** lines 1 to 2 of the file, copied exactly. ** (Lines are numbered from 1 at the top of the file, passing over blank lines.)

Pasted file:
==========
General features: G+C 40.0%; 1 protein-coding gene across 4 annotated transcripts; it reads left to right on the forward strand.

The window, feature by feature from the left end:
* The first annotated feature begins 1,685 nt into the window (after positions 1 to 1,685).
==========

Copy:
General features: G+C 40.0%; 1 protein-coding gene across 4 annotated transcripts; it reads left to right on the forward strand.

The window, feature by feature from the left end: